The federal government, recently, made the right decision to “suspend indefinitely” the take-off of the proposed national carrier, Nigeria Air. Its inaugural flight had been fixed for Dec. 24 this year, after its unveiling July 18 in London. Anouncing the decision on his twitter handle, aviation minister Hadi Sirika said, “I regret to announce that the Federal Executive Council (FEC) has taken the tough decision to suspend the national carrier project in the interim. All commitments due will be honoured. We thank the public for the support as always.”
Hadi did not give the reasons for that “tough decision”. However, we recall that before now, April this year precisely, he had explained the “slow take-off” of the proposed Nigeria Air. “We don’t want to rush into establishing a national carrier, because if we fail, it would be disastrous and nobody will believe us again. So, we need to tread cautiously. We will fast-track, and be quick so that we can produce something that would stand the test of time,” he told the Senate’s Aviation Gommittee, headed by senator Adamu Aliero.
Beyond what the minister had said, industry insiders have speculated on the ‘real’ reasons for the government’s latest action. These include investor apathy, the structure of the new airline and funding. According to the Outline Business Case (OBC) approved by the Infrastructure Concession Regulatory Commission (ICRC), the airline is a public private partnership (PPP) project, with 95 per cent shares pushed to investors while the government will own the rest. For it to take off, the government is expected to provide N3.168 billion ($8.8 million) initially. It was learnt that the N3.2 billion is part-payment for the government’s five per cent equity in the investment, estimated at N108 billion ($300 million) over the next three years.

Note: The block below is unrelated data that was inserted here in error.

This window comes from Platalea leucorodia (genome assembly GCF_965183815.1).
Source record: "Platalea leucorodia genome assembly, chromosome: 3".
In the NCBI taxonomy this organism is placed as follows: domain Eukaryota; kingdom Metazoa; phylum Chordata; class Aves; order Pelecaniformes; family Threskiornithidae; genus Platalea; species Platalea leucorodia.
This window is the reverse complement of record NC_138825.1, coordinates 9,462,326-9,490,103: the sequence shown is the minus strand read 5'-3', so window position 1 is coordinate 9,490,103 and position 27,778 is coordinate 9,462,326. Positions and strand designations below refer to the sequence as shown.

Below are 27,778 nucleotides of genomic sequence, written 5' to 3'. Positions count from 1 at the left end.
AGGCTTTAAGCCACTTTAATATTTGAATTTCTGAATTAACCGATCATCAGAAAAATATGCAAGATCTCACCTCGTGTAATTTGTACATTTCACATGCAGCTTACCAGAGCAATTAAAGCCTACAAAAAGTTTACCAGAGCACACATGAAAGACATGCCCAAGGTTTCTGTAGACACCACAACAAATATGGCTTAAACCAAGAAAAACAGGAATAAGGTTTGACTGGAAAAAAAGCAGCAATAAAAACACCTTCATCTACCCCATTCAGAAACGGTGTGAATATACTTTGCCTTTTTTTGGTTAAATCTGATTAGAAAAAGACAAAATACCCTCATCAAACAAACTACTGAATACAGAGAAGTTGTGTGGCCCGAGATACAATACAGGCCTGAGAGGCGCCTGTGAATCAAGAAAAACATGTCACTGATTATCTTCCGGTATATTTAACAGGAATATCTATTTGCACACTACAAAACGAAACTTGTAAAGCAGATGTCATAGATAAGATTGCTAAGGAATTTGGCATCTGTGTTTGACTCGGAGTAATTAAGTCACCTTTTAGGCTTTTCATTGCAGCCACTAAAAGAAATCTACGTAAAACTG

Whatever the actual reasons may be, it is obvious that the majority of Nigerians do not want a national airline set up and run by government. They are mindful of the sad debacle of Nigerian Airways, the severance entitlements of its 6000 workers still unpaid, several years after its scrapping. Then there was the failure of Air Nigeria on arrival. What grounded the two national airlines was official corruption. There is no concrete proof that this cankerworm has been removed. Yes, the Buhari administration is fighting corruption very hard, but the corrupt ones are fighting back.
So, if today, the government has realized that a new national carrier initiated and run by it will not succeed and therefore has decided not to go ahead, so be it. Our only regret is that the decision did not come sooner. Money already put into the project would have been saved. All the same, we praise Buhari for plucking the courage to reverse himself in this matter.